Wolfgang Schmidt on Hamburg’s Strengths

On Tuesday, August 25, Interlink Academy participants met with Wolfgang Schmidt, State Secretary to the Senate Chancellery and Commissioner for Foreign Affairs of the City of Hamburg. The meeting took place in Hamburg's imposing City Hall or 'Rathaus', the seat of Hamburg's government and of one of Germany's 16 state parliaments. Built in the years 1886 to 1897, the building also houses the office of the First Mayor of Hamburg .

Wolfgang Schmidt met with us in one of the beautiful rooms of City Hall, and spoke about the city’s importance for Germany as a whole, the development of the harbor, how local government is dealing with the latest wave of refugees, and how locals feel about the 2024 Summer Olympic Games, which might take place here.

Getting to know more about Hamburg A short guided tour of the amazing Rathaus Interlink Academy fellows

Some interesting insights from Wolfgang Schmidt’s presentation:

…Hamburg has nine sister cities in different regions of the world, the oldest relationship being with Saint Petersburg, Russia. The city cooperates closely with all of them because they share issues and challenges that are the same in every city of the world – transportation, houses, social aspects, integration, the environment. They jointly develop projects, run civil society activities, school and university exchanges, organize economic cooperations and investments, promote cultural cooperation, and work together on the political and administrative level.

“Hamburg is a very interesting city as well as a wealthy one: its GDP is the highest of all Germany’s 16 federal states, its per-capita GDP is twice that of  Berlin, and the city is ranked number four in Europe after London, Brussels and Luxembourg”

…One of our government’s top priorities at this moment is to build affordable new homes, not only for the rich, but so that a nurse or teacher could live in the city as well. We make sure that we build 6.000 new homes each year, out of which 2.000 need to be socially affordable. This is something that other cities are now learning from us.

Hamburg Harbor, the city’s DNA

…If you think of Hamburg, the port immediately comes into mind. It is truly the city’s «DNA», a vibrant point of connection with the world, where commercial activity is constant and lively.

…Hamburg is the largest railroad port in Europe. Hamburg is the gateway to the Czech Republic, Austria, Poland, and obviously Bavaria. So it not only serves the metropolitan region of Hamburg, but also the hinterland thanks to our railroad infrastructure. One of the challenges in maintaining competitiveness is to uphold and update this infrastructure. We are investing a lot into technology, causing Hamburg to be known as a «smart port».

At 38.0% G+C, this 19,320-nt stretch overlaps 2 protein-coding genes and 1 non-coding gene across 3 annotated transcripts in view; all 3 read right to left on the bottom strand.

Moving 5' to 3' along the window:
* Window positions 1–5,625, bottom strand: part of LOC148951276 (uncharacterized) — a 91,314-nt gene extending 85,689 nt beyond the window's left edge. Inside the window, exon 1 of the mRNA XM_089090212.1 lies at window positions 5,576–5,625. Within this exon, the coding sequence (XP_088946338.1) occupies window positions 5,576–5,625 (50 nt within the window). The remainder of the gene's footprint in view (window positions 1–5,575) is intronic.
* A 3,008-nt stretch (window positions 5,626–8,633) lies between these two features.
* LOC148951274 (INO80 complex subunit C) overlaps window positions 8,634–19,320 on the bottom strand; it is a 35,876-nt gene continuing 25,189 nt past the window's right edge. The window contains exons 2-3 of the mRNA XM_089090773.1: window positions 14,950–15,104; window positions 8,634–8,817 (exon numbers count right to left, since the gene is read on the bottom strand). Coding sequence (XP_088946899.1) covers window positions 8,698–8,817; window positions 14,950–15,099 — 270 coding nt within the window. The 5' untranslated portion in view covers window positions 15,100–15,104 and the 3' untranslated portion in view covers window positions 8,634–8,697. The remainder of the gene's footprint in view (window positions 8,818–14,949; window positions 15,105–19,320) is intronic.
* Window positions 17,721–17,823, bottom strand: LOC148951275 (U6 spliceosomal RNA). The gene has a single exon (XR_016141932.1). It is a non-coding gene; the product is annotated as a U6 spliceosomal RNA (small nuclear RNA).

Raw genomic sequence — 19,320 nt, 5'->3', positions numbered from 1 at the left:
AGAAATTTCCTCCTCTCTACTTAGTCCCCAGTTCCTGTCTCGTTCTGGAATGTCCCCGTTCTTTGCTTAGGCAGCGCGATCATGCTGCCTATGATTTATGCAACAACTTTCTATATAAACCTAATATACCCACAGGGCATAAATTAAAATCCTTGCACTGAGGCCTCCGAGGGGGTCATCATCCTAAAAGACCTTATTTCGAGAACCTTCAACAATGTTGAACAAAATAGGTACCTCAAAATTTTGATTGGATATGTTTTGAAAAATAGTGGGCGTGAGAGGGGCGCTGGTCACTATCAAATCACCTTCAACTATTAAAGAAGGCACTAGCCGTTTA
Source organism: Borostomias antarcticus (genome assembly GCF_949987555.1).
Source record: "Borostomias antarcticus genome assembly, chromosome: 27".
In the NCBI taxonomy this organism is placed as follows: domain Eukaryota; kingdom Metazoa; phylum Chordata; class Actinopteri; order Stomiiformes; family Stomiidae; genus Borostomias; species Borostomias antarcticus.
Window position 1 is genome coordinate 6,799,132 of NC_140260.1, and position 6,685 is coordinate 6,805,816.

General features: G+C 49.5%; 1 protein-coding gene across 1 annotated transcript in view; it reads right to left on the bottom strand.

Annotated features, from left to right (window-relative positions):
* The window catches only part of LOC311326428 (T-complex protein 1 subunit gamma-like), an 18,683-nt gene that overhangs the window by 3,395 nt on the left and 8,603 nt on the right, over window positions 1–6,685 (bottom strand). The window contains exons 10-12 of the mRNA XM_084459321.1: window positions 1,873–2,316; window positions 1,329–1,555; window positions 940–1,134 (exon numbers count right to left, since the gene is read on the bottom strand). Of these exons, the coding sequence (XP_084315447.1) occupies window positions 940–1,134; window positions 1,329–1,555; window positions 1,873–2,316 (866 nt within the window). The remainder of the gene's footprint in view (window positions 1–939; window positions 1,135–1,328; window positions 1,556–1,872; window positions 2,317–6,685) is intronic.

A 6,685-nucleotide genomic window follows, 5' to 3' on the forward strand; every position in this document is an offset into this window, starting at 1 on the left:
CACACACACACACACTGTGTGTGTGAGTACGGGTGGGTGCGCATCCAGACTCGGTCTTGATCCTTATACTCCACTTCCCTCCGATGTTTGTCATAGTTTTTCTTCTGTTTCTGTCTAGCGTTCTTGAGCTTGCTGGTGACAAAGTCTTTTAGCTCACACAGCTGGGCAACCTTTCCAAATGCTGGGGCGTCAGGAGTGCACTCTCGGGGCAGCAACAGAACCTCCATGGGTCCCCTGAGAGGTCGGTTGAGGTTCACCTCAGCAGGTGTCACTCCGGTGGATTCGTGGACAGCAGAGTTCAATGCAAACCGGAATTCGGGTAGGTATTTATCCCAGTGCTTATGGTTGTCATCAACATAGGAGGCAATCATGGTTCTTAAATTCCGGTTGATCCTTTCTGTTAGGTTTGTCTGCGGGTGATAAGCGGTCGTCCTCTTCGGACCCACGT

Refugees, the most challenging issue at the moment

…This is one of the issues we’ve been dealing with for at least the past 3 years, and it has recently become a pressing one. Roughly 50% of the asylum seekers who come to Germany are from Syria, Ethiopia, Afghanistan, and Iraq – countries where there is war or political persecution. Another 50% come mostly from the countries of former Yugoslavia, where no political persecution is taking place. There is clearly economic misery, but that is not a reason for granting asylum. So, at the moment, this is one of the most challenging subjects for all of Germany – how to respond to this massive influx of political and economic refugees.

…The problem is so difficult because no one expected this many people. We have to set up shelter and to integrate the asylum seekers. The issues we are dealing with at the moment qualify as very urgent and that is clearly felt that in Hamburg as well. We are recruiting places where we can set up tents and we need to find solutions by the time winter comes.


Why is Hamburg a candidate for the 2024 Summer Olympics?

…We can host games in the heart of the city, meaning short travel distances and times for the athletes. We are very fortunate because we have an appropriate space in the port that isn’t used anymore, and which we can turn into an Olympic Village.

…Considering that it costs a lot of money to build a stadium, we don’t want one that would be used for six weeks during the Olympic games and then remain unused afterwards. What London did and what we would copy from them is that we would build a stadium that can accommodate 70,000 people, but then reduce its capacity to 20,000, for use in the city’s regular life. The Olympic hall (for gymnastics etc.) would be converted into a cruise-ship terminal. That is why people believe in the project and I’m confident that we have demonstrated that we are capable of delivering on this.

„We have a feeling of progress in the city at the moment. People are keen to move forward and develop, there is a palpable energy. Hafen City is one expression of this. Ask any Hamburger and they will tell you that Hamburg is the most beautiful city in the world, that «we don’t need to go anywhere, we can stay here forever, because there’s no other place like Hamburg.»